vagrant

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va·grant

 (vā′grənt)
n.
1.
a. One who wanders from place to place without a permanent home or a means of livelihood.
b. Archaic A wanderer; a rover.
2. One who lives on the streets or constitutes a public nuisance.
3. An animal occurring beyond its normal range; an accidental.
adj.
1. Wandering from place to place and lacking any means of support.
2. Living on the streets or constituting a public nuisance.
3. Inconstant or capricious; wayward: "She was resolved to win my vagrant fancy" (Frank Harris).
4. Moving in a random fashion; having no fixed direction or pattern: vagrant ice floes; a vagrant aroma.
5. Being beyond its normal range; accidental. Used of animals.

[Middle English vagraunt, probably alteration of Old French wacrant, present participle of wacrer, to wander, of Germanic origin.]

va′grant·ly adv.

vagrant

(ˈveɪɡrənt)
n
1. a person of no settled abode, income, or job; tramp
2. (Zoology) a migratory animal that is off course
adj
3. wandering about; nomadic
4. of, relating to, or characteristic of a vagrant or vagabond
5. moving in an erratic fashion, without aim or purpose; wayward
6. (Botany) (of plants) showing uncontrolled or straggling growth
Archaic equivalent: vagrom
[C15: probably from Old French waucrant (from wancrer to roam, of Germanic origin), but also influenced by Old French vagant vagabond, from Latin vagārī to wander]
ˈvagrantly adv
ˈvagrantness n

va•grant

(ˈveɪ grənt)

n.
1. a person who wanders about idly and has no permanent home or employment; vagabond.
2. Law. an idle person without visible means of support, as a tramp or beggar.
3. a person who wanders from place to place; wanderer; rover.
adj.
4. wandering or roaming from place to place.
5. of or characteristic of a vagrant.
6. wandering idly without a permanent home or employment: vagrant beggars.
7. (of plants) straggling in growth.
8. not fixed or settled, esp. in course: a vagrant leaf blown by the wind.
[1400–50; late Middle English vagaraunt, appar. present participle of Anglo-French *vagrer, perhaps < Middle English *vagren, b. vagen (< Latin vagārī to wander) and *walcren (> Old French wa(u)crer), frequentative derivative of walk]
va′grant•ly, adv.
ThesaurusAntonymsRelated WordsSynonymsLegend:
Noun1.vagrant - a wanderer who has no established residence or visible means of supportvagrant - a wanderer who has no established residence or visible means of support
beachcomber - a vagrant living on a beach
have-not, poor person - a person with few or no possessions
sundowner - a tramp who habitually arrives at sundown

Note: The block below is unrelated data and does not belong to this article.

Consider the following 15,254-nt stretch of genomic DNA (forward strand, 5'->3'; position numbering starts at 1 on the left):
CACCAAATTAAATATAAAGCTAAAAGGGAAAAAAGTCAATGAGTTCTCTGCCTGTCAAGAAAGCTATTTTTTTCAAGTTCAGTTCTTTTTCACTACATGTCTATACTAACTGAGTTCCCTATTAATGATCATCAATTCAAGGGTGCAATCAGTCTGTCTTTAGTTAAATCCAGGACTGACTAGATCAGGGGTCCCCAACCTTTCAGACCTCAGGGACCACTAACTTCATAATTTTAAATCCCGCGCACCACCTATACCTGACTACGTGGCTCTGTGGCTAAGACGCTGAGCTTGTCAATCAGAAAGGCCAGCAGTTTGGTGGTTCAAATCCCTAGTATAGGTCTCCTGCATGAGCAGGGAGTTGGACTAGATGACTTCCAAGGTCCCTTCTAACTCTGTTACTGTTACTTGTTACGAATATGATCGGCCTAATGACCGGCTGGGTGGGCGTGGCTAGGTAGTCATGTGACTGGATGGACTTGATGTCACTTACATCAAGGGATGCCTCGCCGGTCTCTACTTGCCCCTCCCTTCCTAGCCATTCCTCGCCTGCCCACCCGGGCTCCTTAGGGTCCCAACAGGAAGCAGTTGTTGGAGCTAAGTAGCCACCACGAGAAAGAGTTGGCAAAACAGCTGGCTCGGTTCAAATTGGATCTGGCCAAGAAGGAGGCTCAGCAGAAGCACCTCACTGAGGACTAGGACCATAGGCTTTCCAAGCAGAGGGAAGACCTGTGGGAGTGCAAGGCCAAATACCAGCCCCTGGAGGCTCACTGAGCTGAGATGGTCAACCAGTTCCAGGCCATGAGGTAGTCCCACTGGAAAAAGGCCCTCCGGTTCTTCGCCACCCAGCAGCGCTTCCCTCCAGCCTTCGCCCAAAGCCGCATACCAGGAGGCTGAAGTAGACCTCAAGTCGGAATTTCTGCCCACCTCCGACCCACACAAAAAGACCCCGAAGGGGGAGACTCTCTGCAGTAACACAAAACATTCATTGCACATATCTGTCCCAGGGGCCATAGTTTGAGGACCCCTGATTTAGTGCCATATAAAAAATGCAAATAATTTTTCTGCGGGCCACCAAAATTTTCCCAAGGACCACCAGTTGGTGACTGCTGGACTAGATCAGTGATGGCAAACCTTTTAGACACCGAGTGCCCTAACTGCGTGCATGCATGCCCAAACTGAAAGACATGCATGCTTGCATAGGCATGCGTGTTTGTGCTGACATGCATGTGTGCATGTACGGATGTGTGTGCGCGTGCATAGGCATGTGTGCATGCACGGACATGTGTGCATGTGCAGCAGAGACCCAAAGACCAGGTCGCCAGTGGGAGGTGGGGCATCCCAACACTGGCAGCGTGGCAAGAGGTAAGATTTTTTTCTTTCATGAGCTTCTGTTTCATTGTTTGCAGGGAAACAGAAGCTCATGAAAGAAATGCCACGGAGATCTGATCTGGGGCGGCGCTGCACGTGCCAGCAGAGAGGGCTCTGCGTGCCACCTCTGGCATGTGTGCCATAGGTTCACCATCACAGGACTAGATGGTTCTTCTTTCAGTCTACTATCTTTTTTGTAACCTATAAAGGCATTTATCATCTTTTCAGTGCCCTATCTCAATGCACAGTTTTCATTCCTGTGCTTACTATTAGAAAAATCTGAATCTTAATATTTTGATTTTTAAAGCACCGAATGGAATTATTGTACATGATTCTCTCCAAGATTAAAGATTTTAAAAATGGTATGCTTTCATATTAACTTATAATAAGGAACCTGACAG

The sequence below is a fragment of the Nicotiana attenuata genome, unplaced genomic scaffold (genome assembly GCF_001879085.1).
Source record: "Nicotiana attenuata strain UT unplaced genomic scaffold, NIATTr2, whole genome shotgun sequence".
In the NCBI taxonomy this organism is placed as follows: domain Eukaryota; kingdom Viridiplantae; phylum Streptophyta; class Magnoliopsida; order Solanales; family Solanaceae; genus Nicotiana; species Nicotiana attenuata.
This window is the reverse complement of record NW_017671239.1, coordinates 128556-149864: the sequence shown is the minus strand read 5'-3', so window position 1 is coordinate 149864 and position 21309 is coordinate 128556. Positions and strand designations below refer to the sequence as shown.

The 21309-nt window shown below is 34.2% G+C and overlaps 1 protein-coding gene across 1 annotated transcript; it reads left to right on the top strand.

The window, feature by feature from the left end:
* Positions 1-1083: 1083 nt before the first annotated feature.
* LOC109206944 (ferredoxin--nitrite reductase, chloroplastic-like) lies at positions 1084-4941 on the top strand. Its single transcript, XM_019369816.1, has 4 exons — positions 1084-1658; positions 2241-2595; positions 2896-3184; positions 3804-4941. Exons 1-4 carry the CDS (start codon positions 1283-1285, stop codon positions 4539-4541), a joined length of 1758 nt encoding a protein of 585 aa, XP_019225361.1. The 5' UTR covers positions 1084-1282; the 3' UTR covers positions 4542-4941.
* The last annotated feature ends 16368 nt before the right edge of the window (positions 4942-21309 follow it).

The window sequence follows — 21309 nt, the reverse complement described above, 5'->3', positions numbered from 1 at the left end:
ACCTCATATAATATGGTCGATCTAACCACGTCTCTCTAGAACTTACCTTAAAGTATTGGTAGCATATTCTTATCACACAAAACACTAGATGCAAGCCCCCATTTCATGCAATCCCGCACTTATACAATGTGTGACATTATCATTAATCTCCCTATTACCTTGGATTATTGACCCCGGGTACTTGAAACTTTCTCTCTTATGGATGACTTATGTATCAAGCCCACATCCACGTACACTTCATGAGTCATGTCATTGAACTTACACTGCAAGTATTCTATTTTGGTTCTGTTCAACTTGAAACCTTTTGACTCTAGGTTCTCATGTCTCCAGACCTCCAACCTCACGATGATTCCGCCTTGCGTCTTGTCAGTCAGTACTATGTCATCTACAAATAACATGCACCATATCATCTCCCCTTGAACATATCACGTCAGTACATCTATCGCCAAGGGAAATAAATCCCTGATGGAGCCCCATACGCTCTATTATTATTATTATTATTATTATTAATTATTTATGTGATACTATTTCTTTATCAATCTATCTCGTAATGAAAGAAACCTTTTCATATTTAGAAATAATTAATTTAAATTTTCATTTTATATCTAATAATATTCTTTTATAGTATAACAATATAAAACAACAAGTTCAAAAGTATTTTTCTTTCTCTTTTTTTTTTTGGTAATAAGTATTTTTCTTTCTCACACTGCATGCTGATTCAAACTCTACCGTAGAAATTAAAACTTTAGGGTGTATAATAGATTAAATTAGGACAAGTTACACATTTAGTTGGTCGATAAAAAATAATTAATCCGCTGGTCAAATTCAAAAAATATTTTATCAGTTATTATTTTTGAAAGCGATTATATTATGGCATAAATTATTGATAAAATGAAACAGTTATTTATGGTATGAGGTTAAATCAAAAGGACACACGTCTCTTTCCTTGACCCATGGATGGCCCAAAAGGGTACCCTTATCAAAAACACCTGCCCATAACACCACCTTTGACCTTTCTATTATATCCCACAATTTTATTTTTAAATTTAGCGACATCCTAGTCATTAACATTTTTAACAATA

hobo, tramp, bum - a disreputable vagrant; "a homeless tramp"; "he tried to help the really down-and-out bums"
bird of passage, roamer, rover, wanderer - someone who leads a wandering unsettled life
Adj.1.vagrant - continually changing especially as from one abode or occupation to anothervagrant - continually changing especially as from one abode or occupation to another; "a drifting double-dealer"; "the floating population"; "vagrant hippies of the sixties"
unsettled - not settled or established; "an unsettled lifestyle"

vagrant

noun
1. tramp, bum (informal), drifter, vagabond, rolling stone, wanderer, beggar, derelict, itinerant, down-and-out, hobo (U.S.), bag lady (chiefly U.S.), dosser (Brit. slang), person of no fixed address He lived on the street as a vagrant.
adjective

vagrant

adjective
Leading the life of a person without a fixed domicile; moving from place to place:
Translations
مُتَشَرِّد
-čkatulák
vagabond
flækingur
valkatavimas
bezpajumtnieksklaidonis

vagrant

[ˈveɪgrənt]
A. Nvagabundo/a m/f
B. ADJvagabundo, vagante (fig) → errante

vagrant

[ˈveɪgrənt] nvagabond(e) m/f

vagrant

nLandstreicher(in) m(f); (in town) → Stadtstreicher(in) m(f)
adj personumherziehend; lifeunstet, nomadenhaft

vagrant

[ˈveɪgrnt] nvagabondo/a, barbone/a

vagrant

(ˈveigrənt) noun
a person who has no fixed home; a tramp.
ˈvagrancy noun
the state of being a vagrant. Vagrancy is a crime in some countries.

vagrant

a. errante; suelto-a; libre.
References in periodicals archive ?
The Symphonic Sketches are really like a small symphony, divided into four brief tone poems: "Jubilee," a bombastically festive piece; "Noel," a slow, tranquil movement; "Hobgoblin," the most creative composition on the disc and very reminiscent of Mendelssohn again or Mussorgsky; and "A Vagrom Ballad" (vagrant's song), a kind of impressionistic, tongue-in-cheek affair.
His Sketches include "A Vagrom Ballad," which is based on hobo themes.